Charles Blahous

Charles Blahous

  • Director of Spending and Budget Initiative
  • Senior Research Fellow

Charles Blahous is the director of the Spending and Budget Initiative, a senior research fellow at the Mercatus Center at George Mason University and a public trustee for Social Security and Medicare. He specializes in domestic economic policy and retirement security (with an emphasis on Social Security), as well as federal fiscal policy, entitlements, demographic change, and health-care reform.

Blahous’s media appearances range from The Diane Rehm Show and Fox News to C-SPAN’s Washington Journal. He was named to SmartMoney’s “Power 30” list in 2005 and has written for the Wall Street Journal, The Washington Post, Financial Times, Politico, National Review, Harvard Journal on Legislation, and National Affairs, among others.

Blahous is the author of Social Security: The Unfinished Work and Pension Wise: Confronting Employer Pension Underfunding and Sparing Taxpayers the Next Bailout, as well as the influential study,“The Fiscal Consequences of the Affordable Care Act.”

He was formerly the deputy director of President Bush’s National Economic Council, special assistant to the president for economic policy, and executive director of the bipartisan President’s Commission to Strengthen Social Security.

Blahous received his PhD in computational quantum chemistry from the University of California at Berkeley and his BA from Princeton University.

Published Research

Charles Blahous | Jan 14, 2014
According to a new paper published by the Mercatus Center at George Mason University, the slowdown in health care cost growth is extremely unlikely to solve Medicare’s financing problems. Indeed, such a suggestion primarily reflects an incomplete understanding of how current Medicare cost projections are done.
Charles Blahous | Nov 14, 2013
In a new study published by the Mercatus Center at George Mason University, Charles P. Blahous, a Mercatus senior research fellow and public trustee for Medicare and Social Security, examines the causes of federal deficits by systematically examining the federal budget itself, quantifying all contributions to the deficit regardless of when they were enacted.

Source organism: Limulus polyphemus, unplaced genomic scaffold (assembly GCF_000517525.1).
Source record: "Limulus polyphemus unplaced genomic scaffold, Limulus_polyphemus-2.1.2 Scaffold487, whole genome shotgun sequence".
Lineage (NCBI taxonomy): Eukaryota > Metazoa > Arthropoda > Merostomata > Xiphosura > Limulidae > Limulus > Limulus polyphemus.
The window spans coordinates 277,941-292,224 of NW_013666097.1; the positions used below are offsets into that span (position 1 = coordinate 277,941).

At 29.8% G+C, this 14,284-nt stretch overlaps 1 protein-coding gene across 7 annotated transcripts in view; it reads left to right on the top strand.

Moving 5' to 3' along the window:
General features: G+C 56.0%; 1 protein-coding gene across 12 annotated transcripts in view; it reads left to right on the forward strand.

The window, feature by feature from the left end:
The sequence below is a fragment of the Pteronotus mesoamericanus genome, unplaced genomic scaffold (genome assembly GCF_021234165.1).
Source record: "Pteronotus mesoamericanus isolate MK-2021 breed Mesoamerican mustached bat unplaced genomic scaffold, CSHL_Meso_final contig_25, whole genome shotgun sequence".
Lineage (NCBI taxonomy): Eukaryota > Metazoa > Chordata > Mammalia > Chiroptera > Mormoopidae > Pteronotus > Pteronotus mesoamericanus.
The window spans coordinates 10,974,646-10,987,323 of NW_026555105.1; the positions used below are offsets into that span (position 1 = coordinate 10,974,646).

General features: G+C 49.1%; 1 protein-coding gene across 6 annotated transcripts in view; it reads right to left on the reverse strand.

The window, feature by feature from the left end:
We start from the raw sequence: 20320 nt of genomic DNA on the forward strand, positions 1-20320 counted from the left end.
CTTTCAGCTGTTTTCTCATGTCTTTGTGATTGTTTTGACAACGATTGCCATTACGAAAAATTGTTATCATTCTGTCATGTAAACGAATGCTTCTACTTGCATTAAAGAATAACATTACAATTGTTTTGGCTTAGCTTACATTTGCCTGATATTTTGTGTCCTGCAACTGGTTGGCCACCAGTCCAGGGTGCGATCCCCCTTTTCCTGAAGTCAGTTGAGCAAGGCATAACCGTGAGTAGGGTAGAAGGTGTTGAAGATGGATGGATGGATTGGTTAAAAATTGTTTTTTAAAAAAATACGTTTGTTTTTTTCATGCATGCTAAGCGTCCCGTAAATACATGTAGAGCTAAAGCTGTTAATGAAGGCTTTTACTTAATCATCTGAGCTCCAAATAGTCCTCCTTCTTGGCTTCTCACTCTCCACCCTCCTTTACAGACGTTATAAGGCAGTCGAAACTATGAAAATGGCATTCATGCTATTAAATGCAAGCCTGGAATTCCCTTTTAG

Charles Blahous | Mar 05, 2013
In the wake of a 2012 Supreme Court ruling, states face complex decisions concerning whether to expand Medicaid coverage to the full extent envisioned in the Affordable Care Act (ACA, commonly referred to as Obamacare). With the federal government no longer able to coerce expansion, states must base their decisions on value judgments that incorporate each state’s unique budgetary circumstances, the needs of its uninsured population, and the incentives established by interactions among the ACA’s provisions.
Charles Blahous | Nov 15, 2012
In a new Mercatus Center study, Charles Blahous, senior research fellow and public trustee for Social Security, reviews the most misunderstood aspects of the current Social Security replacement rate formula, looks at the effects it creates, and discusses potential reforms.

Working Papers

Research Summaries & Toolkits

Expert Commentary

e21
Oct 14, 2014

This past week provided an important example of the anticipated effects of the Affordable Care Act coming to pass. Walmart has announced that it will no longer offer health insurance for 26,000 part-time workers, prompting a piece at Vox recognizing that this termination of coverage occurred because “Obamacare changes the calculus on getting coverage at work” and noting that “the loser in the Walmart decision is the federal budget.”…
e21
Sep 17, 2014

On August 28 the New York Times published a provocative article entitled “Medicare: Not Such a Budget Buster Anymore.” Its thesis was that Medicare no longer poses the budgetary threat it was projected to just a few years ago (the New York Times piece contrasts current projections with those made in 2006), thanks in part to the Affordable Care Act and other changes in the healthcare sector.
e21
Aug 06, 2014

The Medicare report continues to show that program finances are on an unsustainable long-term trajectory largely due to demographic change, placing rising pressure on the federal budget and requiring legislative corrections, despite favorable adjustments to recent and projected rates of Medicare spending growth.
e21
Aug 04, 2014

Overall, this year’s report shows us a critical year closer to a Social Security financing crisis, with the certainty of its resolution increasingly in doubt.
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